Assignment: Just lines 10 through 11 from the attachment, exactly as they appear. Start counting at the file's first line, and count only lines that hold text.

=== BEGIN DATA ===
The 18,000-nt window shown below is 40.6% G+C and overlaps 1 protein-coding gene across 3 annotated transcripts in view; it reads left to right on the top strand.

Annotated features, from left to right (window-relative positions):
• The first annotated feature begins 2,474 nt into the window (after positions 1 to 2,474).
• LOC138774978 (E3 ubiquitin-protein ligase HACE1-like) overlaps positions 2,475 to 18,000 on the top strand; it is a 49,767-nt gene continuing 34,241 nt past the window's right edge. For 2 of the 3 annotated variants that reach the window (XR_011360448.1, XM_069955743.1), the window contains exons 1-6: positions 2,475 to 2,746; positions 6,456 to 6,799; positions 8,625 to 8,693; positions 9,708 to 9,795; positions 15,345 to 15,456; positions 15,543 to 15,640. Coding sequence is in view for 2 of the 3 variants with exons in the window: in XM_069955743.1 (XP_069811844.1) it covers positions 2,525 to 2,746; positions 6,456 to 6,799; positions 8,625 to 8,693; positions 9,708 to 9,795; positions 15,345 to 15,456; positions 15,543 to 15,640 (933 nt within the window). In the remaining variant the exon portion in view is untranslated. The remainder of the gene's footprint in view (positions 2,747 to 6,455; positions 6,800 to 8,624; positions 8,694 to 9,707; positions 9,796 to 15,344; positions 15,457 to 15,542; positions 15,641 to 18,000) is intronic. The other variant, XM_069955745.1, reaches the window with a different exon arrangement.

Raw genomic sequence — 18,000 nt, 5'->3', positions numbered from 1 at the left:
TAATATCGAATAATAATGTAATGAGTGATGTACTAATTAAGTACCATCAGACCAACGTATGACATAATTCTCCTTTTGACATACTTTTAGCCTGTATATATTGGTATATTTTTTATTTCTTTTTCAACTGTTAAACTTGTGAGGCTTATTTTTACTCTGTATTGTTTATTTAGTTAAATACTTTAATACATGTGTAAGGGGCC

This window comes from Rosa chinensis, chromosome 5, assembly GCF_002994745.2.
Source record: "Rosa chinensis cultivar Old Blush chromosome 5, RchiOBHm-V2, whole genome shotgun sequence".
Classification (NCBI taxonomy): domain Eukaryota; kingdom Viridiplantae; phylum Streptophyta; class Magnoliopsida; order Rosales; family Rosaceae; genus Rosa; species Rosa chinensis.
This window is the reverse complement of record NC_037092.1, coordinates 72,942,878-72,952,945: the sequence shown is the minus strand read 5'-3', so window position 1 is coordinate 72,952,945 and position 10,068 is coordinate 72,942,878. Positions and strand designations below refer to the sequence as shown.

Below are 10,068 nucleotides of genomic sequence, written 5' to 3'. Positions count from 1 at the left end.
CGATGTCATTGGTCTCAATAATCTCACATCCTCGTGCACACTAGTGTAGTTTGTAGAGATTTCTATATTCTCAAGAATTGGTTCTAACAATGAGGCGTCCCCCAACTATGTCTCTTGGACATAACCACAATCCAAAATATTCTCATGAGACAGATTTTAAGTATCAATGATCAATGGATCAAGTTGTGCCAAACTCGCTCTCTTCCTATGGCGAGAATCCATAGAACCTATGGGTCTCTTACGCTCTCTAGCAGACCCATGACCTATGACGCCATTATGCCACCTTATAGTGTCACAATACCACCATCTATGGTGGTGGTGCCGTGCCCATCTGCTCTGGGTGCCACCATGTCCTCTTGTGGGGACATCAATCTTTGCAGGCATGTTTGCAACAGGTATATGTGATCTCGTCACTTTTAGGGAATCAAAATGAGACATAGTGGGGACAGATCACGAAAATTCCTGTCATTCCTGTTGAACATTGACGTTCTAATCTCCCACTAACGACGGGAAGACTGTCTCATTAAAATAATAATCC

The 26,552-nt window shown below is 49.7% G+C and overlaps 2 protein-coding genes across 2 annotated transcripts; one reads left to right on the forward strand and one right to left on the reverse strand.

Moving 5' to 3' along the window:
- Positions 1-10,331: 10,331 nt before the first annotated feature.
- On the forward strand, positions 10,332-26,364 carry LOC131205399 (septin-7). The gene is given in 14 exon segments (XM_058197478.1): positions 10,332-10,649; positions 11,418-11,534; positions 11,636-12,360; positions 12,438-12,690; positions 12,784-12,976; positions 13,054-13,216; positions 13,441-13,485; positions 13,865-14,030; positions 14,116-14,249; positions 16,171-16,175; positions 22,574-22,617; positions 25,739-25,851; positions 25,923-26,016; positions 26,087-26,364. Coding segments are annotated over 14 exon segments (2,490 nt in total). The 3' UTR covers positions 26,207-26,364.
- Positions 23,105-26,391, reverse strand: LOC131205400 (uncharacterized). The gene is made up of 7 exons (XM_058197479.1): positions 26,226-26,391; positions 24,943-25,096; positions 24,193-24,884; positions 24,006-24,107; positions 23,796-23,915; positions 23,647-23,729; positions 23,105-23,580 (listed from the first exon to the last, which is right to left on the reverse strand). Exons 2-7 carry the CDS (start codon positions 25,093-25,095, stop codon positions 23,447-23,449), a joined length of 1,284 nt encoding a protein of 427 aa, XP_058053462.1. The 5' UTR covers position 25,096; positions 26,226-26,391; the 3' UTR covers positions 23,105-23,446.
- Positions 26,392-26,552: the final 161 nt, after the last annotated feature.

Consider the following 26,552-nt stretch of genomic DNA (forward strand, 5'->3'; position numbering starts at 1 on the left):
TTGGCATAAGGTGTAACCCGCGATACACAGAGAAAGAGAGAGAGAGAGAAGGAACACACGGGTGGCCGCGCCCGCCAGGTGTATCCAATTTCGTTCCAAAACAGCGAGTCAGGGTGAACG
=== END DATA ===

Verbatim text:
This window is the reverse complement of record NC_037092.1, coordinates 72,942,878-72,952,945: the sequence shown is the minus strand read 5'-3', so window position 1 is coordinate 72,952,945 and position 10,068 is coordinate 72,942,878. Positions and strand designations below refer to the sequence as shown.

Below are 10,068 nucleotides of genomic sequence, written 5' to 3'. Positions count from 1 at the left end.